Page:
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What’s your favorite dessert? I lean toward the creamy ones, light and creamy with mild sweetness that allows the other flavors to come through. My grandmother used to tell me to cut the sugar in a recipe by half at least, in order to accentuate the other flavors, and that’s a motto that I’ve lived by when cooking. So today I thought I’d share one of my favorite dessert recipes with you that celebrates one of my all time favorite herbs–tarragon! Make this tarragon panna cotta for your next dessert and don’t forget to incorporate edible flowers for a real show stopper.

Tarragon Panna Cotta:

Tarragon Panna Cotta

Tarragon Panna Cotta

Tarragon is one of my favorite herbs—just a few pinches and it transforms a dish. This creamy panna cotta features the tarragon beautifully; it is mildly sweet with a faint anise flavor.

Tarragon Panna Cotta

Garnish with edible flowers such as nasturtium, candied flowers, a few tarragon sprigs, and even a sprinkling of rosemary syrup, and you will have a lush dessert.

Tarragon Panna Cotta

What I love about this recipe is that it doesn’t require fancy equipment or fancy ingredients. And only a few ingredients at that. And you can use any sort of ramekin you have. For example here I used some dessert dishes we had in my great grandmother’s kitchen.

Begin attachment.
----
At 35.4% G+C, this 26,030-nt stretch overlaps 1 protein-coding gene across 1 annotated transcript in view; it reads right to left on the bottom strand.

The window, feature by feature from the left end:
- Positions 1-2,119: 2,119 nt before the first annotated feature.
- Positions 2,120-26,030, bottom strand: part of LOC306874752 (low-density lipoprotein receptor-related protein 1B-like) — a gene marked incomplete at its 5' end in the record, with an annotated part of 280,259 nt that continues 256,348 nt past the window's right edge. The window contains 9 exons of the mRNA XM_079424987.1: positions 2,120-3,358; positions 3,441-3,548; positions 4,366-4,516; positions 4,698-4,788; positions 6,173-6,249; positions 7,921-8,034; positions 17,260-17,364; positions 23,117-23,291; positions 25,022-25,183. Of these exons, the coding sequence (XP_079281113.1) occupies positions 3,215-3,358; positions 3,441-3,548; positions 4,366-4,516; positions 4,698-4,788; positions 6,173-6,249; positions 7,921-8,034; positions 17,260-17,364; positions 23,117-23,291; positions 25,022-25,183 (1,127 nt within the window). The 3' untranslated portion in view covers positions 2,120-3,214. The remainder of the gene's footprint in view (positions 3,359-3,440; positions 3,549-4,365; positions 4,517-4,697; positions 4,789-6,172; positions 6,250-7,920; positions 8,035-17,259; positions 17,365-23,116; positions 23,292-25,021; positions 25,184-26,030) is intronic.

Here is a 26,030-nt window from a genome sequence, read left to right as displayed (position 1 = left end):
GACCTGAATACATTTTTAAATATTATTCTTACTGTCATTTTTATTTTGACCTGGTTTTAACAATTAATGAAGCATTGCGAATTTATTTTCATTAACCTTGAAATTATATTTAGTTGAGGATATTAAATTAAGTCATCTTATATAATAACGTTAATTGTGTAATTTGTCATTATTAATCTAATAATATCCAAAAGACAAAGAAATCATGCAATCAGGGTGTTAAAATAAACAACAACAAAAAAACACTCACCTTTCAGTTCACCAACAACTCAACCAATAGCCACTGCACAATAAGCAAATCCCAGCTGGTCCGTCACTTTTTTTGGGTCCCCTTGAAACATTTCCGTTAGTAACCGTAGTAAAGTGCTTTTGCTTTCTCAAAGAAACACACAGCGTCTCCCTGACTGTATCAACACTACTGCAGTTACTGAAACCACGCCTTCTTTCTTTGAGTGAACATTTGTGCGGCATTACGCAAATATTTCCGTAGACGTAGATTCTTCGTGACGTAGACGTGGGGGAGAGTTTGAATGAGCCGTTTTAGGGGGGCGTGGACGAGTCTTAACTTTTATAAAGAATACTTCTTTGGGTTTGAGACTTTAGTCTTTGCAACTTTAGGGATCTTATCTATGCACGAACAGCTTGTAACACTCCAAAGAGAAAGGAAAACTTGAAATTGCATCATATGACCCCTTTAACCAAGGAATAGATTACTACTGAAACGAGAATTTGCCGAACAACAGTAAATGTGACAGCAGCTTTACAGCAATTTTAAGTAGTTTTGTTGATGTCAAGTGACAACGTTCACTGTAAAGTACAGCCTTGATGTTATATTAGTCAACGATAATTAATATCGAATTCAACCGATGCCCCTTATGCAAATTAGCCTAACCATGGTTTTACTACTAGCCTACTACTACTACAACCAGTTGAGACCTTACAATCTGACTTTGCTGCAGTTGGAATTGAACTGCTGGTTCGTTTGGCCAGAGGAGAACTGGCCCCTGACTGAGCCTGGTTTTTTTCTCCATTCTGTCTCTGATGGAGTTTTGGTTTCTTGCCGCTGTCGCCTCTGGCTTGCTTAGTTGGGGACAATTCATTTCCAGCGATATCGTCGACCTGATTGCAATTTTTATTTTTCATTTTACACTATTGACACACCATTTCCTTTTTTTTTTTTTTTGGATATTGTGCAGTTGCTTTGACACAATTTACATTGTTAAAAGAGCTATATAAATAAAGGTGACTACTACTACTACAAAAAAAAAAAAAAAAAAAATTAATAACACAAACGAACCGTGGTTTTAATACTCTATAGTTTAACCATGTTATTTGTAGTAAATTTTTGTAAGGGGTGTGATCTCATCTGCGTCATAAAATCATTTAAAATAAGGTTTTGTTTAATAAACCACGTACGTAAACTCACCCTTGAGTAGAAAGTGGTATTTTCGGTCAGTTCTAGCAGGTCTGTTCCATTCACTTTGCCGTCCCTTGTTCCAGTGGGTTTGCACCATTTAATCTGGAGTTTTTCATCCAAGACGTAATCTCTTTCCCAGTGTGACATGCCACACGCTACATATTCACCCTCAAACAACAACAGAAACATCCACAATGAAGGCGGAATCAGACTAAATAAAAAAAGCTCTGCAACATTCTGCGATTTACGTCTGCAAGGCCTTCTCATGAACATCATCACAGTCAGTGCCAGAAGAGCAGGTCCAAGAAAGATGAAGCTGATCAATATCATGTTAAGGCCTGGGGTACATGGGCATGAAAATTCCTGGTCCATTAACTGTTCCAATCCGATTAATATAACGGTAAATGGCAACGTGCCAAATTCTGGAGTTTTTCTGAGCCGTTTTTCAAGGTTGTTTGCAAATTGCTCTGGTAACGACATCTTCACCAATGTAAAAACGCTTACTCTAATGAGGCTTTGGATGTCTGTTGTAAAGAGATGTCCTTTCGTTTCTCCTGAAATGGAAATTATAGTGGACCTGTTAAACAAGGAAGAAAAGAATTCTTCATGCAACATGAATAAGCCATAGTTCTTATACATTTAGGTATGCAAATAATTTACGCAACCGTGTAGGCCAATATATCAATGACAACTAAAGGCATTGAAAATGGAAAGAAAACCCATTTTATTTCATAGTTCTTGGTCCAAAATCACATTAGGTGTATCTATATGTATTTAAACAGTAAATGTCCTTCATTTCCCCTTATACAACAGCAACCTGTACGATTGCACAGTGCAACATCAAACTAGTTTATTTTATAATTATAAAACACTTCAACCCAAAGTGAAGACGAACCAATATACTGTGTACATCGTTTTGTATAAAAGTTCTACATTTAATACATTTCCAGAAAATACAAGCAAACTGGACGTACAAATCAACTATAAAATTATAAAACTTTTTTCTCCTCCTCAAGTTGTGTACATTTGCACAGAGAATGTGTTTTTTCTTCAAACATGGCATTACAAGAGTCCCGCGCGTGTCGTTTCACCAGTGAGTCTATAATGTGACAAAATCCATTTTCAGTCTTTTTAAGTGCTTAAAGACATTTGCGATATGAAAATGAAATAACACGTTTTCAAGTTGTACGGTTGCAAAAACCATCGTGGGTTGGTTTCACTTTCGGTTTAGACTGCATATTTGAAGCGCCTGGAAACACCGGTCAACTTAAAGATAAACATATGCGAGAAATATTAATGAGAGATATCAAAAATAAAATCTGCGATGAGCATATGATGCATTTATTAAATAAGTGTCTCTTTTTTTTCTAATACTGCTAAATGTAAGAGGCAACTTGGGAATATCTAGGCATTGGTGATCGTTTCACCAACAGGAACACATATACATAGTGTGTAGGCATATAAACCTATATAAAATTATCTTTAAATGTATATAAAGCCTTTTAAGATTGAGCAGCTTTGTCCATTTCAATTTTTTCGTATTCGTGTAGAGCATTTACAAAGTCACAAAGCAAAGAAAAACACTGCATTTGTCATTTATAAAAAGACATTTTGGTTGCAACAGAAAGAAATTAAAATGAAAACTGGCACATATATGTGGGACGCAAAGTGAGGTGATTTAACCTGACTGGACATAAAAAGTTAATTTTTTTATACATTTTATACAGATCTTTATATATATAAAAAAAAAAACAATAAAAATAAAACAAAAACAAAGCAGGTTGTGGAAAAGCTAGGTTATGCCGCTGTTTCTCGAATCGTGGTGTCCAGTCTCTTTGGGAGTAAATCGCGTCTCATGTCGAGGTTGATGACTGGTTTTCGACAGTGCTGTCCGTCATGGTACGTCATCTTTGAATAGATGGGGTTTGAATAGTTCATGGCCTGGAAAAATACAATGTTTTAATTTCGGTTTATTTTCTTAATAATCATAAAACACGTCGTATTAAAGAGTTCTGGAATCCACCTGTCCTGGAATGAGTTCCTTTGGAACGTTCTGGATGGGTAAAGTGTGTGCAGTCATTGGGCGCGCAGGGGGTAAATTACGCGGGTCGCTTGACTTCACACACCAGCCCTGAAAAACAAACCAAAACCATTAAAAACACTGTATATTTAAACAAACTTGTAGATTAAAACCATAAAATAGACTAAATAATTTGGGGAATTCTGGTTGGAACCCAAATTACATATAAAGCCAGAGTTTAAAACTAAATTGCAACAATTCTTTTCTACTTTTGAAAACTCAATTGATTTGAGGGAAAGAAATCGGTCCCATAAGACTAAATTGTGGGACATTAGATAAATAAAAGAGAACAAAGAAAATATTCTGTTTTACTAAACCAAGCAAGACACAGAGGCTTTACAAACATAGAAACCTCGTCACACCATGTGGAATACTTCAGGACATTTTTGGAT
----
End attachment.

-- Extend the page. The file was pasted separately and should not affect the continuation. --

Tarragon Panna Cotta

The texture of this dish is sublime. It simply melts in your mouth in a gentle sort of way. And the cream is a wonderful base to use for other herb infusions. Try swapping out the tarragon for lemon verbena perhaps!

What’s your favorite dessert? Share with me in the comments or by posting a picture for us on social media using @GeorgiaPellegrini and #ModernPioneering.

Tarragon Panna Cotta

Prep Time5 minutes
Cook Time40 minutes
Total Time2 hours 45 minutes


  • 2 teaspoons powdered gelatin
  • 1 cup heavy cream
  • 1 cup whole milk
  • ¼ cup sugar 
  • 2 tablespoons fresh tarragon leaves packed


  • In a small bowl, sprinkle the gelatin into 2 tablespoons of cold water and stir. Set aside to let bloom.
  • Place the heavy cream, milk, sugar, and tarragon in a medium nonreactive saucepan and bring to boil. Immediately remove the pan from the heat, whisk in the gelatin, and let it bloom for 5 minutes.
  • Cover the pan and steep for 30 minutes.
  • Pour through a fine-mesh strainer into a bowl, pushing on the tarragon with a small ladle or spoon to extract all of its flavor.
  • Ladle the panna cotta liquid into 4-ounce ramekins or desired serving dishes and transfer to the refrigerator. Let cool until set.

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